Turn an XBox into a Debian server


This is a work in progress as of 1/27/2011

My old XBox (the original one, not a 360) had been lying around for quite a while collecting dust. Knowing there is some capable processing power inside of it, I decided to turn it into a Debian server. After visiting XBox Linux, I thought it would be simple. What I did not know is that most of the work on this was done up until about 2005-6, and completely stopped after that. Many of the files that were needed are gone; probably due to licensing issues with Microsoft.

In spite of this, I was eventually successful in getting this to work; and on top of that, I got a custom 2.6 kernel running, and updated the box to the latest stable version of Debian. One caveat, I did not keep X11, so I am not sure if I could get a desktop working on this machine (it was working originally, but in the process of upgrading, I got rid of it).

How this works

There are (were) a lot of options for modding your XBox, and what’s left on the Web is pretty confusing. These were my requirements for this project:

  1. It had to be done for free
  2. I had to use only what I had on hand, which was not a lot
  3. I only wanted the XBox as a server, and did not want to play games on it anymore. This is important because I completely replaced the ROM in the machine.
  4. I wanted the machine to boot directly into Linux when it started up

I didn’t quite understand everything I did until after I did it, so this is written to be a clarification. An overview of what needs to be done follows:

  1. First, you need to solder some points on the XBox’s motherboard that will allow you to write directly to the on-board flash chip. This particular chip holds the code that allows you to boot up the XBox. Some web sites will refer to it as the BIOS, or the TSOP.
  2. Create an adapter to turn the XBox adapter into a standard female USB.
  3. Next, you’ll have to overcome the protection that’s built into the XBox, which prevents it from running unsigned code. This is done by installing a “game save”, which is software that is meant to exploit a flaw in the XBox’s security. This is done through what is called a “game save”.
  4. Once you use the “game save”, it will boot into a temporary copy of Linux. You can then use specialized software to burn the new boot software (called Cromwell) into the flash chip.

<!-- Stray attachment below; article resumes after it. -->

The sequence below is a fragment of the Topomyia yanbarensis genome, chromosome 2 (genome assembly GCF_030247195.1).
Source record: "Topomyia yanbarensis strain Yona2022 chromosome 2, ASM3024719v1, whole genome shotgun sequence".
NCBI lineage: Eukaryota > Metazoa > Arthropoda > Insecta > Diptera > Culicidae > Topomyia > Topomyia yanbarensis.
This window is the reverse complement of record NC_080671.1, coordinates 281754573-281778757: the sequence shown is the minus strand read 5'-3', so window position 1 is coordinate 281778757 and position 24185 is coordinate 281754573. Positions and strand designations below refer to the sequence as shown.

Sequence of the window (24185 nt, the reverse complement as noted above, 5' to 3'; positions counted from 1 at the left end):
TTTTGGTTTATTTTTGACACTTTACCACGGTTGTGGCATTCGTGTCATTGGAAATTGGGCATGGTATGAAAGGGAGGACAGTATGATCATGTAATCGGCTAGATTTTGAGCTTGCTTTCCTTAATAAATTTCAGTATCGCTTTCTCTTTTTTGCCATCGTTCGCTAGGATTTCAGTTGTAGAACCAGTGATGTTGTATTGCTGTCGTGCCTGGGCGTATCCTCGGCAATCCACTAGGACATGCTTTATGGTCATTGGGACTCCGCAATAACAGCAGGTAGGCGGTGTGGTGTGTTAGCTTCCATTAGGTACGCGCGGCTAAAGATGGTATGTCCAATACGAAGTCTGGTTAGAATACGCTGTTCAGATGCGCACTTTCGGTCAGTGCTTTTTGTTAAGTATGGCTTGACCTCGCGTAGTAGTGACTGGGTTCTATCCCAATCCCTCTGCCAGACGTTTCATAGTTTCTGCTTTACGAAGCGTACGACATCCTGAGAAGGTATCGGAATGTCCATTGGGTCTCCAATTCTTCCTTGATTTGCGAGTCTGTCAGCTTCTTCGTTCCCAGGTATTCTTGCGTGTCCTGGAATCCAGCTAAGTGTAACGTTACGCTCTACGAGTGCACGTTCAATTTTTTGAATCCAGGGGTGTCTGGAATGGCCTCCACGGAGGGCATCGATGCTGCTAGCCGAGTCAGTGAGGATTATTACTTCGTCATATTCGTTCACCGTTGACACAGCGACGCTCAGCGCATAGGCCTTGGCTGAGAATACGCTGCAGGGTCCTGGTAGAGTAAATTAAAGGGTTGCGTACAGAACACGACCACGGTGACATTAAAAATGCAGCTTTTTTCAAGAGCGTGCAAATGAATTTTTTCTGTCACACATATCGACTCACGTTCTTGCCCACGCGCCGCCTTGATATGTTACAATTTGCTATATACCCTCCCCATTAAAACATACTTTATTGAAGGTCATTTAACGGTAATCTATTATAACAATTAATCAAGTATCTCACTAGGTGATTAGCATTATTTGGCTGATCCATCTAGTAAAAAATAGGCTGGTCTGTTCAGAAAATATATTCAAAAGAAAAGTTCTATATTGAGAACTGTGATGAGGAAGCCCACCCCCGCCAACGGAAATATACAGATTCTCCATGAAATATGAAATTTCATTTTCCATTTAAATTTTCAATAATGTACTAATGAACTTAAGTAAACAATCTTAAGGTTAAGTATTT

5. Now you can use a DVD of “Ed’s Xebian” to boot and install Linux.
  6. Then you will compile a custom 2.6 kernel, and then upgrade your software.

Tools And Equipment Needed

  1. Soldering iron
  2. A USB hub, a cheap one is fine
  3. An original XBox controller, or an original XBox remote control with IR receiver

  4. A gamesave exploit for one of: Splinter Cell, 007, or Mechassault
  5. The game to go with it. I used Splinter Cell Platinum Edition. Some web sites report that Platinum doesn’t work, but it did for me.
  6. A female USB adapter
  7. An unused XBox controller or extension cable that you don’t mind cutting off the connector on
  8. I needed an extra IDE DVD drive, because the one in the XBox is terrible and wouldn’t read
    1. I also needed a way to power the DVD drive. The XBox has only 1 standard PC power connector; the power to the DVD drive is connected via a non-standard header.
    2. My drive came inside of an external enclosure, so I was able to get power from the enclosure and connect the DVD drive to the IDE cable. It was a mess, but it worked.
    3. I don’t know what DVD drives work for this. My drive was an old Pioneer DVD-RW.
    4. If you want to leave the custom DVD drive in, you will need an adapter to get power from the standard PC connector.


This command came in handy quite a bit when upgrading my packages.

dpkg -i --force-overwrite /var/cache/apt/archives/name-of-package.deb

I also had to use

dpkg -r name-of-package

to remove some conflicting packages, and also used Aptitude to automatically resolve issues.

One thing I learned about Aptitude (because I never RTFM) is that it will automatically come up with many suggestions to resolve conflicts. You should see a red highlighted area at the bottom of the Aptitude screen, which allows you to examine each resolution and move to the next one. For example, when I wanted to remove X11, I simply removed xserver-common, and then cycled through all of the conflict resolutions until I found one that had 68 removes and 0 installs. That way, I knew that it would remove all of the X11 packages, and not try to install something else to compensate for the package removal.

If part of an upgrade stops, you can use

aptitude -f install

to continue where you left off.

The XBox only has 64MB of memory, which kind of makes it kind of a slow web server.

Tuning Apache2 for Low Memory Apache2 Worker MPM for Low Memory Systems